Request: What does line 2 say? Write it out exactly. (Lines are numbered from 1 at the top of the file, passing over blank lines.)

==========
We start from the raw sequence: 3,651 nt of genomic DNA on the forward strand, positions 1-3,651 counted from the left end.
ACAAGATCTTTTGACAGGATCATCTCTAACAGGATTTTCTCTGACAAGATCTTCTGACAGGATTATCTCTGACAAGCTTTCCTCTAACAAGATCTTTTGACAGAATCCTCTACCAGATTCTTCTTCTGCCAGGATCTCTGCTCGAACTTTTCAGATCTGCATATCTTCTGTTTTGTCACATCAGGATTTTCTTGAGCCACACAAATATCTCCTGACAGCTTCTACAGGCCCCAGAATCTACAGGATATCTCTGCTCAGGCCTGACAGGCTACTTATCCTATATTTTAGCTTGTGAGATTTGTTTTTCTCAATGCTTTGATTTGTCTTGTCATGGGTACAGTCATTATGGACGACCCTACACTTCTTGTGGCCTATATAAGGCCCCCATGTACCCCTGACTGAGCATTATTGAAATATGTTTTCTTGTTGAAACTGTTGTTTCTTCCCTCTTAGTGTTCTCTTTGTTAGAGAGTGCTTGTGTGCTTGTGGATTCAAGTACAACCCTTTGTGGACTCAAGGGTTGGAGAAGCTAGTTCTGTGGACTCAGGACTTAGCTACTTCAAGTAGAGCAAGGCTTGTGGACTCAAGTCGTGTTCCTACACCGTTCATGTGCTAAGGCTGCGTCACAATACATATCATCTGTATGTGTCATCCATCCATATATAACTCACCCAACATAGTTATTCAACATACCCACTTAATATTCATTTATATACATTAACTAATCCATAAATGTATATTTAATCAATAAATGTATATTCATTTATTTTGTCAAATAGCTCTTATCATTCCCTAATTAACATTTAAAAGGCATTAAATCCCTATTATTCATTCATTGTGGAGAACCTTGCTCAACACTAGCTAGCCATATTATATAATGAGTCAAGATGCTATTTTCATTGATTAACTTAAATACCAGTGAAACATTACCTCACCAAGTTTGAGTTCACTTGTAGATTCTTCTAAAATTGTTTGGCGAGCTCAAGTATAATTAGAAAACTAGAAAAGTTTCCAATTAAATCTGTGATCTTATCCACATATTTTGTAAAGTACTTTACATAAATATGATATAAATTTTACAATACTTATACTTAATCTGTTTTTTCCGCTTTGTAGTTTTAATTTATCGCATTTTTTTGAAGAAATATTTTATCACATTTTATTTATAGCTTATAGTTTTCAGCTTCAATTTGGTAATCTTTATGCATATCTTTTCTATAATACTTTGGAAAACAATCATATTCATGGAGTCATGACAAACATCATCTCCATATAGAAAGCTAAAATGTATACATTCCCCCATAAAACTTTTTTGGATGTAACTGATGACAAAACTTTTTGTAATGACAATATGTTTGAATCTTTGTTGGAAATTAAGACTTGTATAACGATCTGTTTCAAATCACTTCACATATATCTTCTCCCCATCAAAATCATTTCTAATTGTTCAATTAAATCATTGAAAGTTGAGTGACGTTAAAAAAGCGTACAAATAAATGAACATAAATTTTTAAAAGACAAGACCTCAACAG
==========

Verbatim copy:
ACAAGATCTTTTGACAGGATCATCTCTAACAGGATTTTCTCTGACAAGATCTTCTGACAGGATTATCTCTGACAAGCTTTCCTCTAACAAGATCTTTTGACAGAATCCTCTACCAGATTCTTCTTCTGCCAGGATCTCTGCTCGAACTTTTCAGATCTGCATATCTTCTGTTTTGTCACATCAGGATTTTCTTGAGCCACACAAATATCTCCTGACAGCTTCTACAGGCCCCAGAATCTACAGGATATCTCTGCTCAGGCCTGACAGGCTACTTATCCTATATTTTAGCTTGTGAGATTTGTTTTTCTCAATGCTTTGATTTGTCTTGTCATGGGTACAGTCATTATGGACGACCCTACACTTCTTGTGGCCTATATAAGGCCCCCATGTACCCCTGACTGAGCATTATTGAAATATGTTTTCTTGTTGAAACTGTTGTTTCTTCCCTCTTAGTGTTCTCTTTGTTAGAGAGTGCTTGTGTGCTTGTGGATTCAAGTACAACCCTTTGTGGACTCAAGGGTTGGAGAAGCTAGTTCTGTGGACTCAGGACTTAGCTACTTCAAGTAGAGCAAGGCTTGTGGACTCAAGTCGTGTTCCTACACCGTTCATGTGCTAAGGCTGCGTCACAATACATATCATCTGTATGTGTCATCCATCCATATATAACTCACCCAACATAGTTATTCAACATACCCACTTAATATTCATTTATATACATTAACTAATCCATAAATGTATATTTAATCAATAAATGTATATTCATTTATTTTGTCAAATAGCTCTTATCATTCCCTAATTAACATTTAAAAGGCATTAAATCCCTATTATTCATTCATTGTGGAGAACCTTGCTCAACACTAGCTAGCCATATTATATAATGAGTCAAGATGCTATTTTCATTGATTAACTTAAATACCAGTGAAACATTACCTCACCAAGTTTGAGTTCACTTGTAGATTCTTCTAAAATTGTTTGGCGAGCTCAAGTATAATTAGAAAACTAGAAAAGTTTCCAATTAAATCTGTGATCTTATCCACATATTTTGTAAAGTACTTTACATAAATATGATATAAATTTTACAATACTTATACTTAATCTGTTTTTTCCGCTTTGTAGTTTTAATTTATCGCATTTTTTTGAAGAAATATTTTATCACATTTTATTTATAGCTTATAGTTTTCAGCTTCAATTTGGTAATCTTTATGCATATCTTTTCTATAATACTTTGGAAAACAATCATATTCATGGAGTCATGACAAACATCATCTCCATATAGAAAGCTAAAATGTATACATTCCCCCATAAAACTTTTTTGGATGTAACTGATGACAAAACTTTTTGTAATGACAATATGTTTGAATCTTTGTTGGAAATTAAGACTTGTATAACGATCTGTTTCAAATCACTTCACATATATCTTCTCCCCATCAAAATCATTTCTAATTGTTCAATTAAATCATTGAAAGTTGAGTGACGTTAAAAAAGCGTACAAATAAATGAACATAAATTTTTAAAAGACAAGACCTCAACAG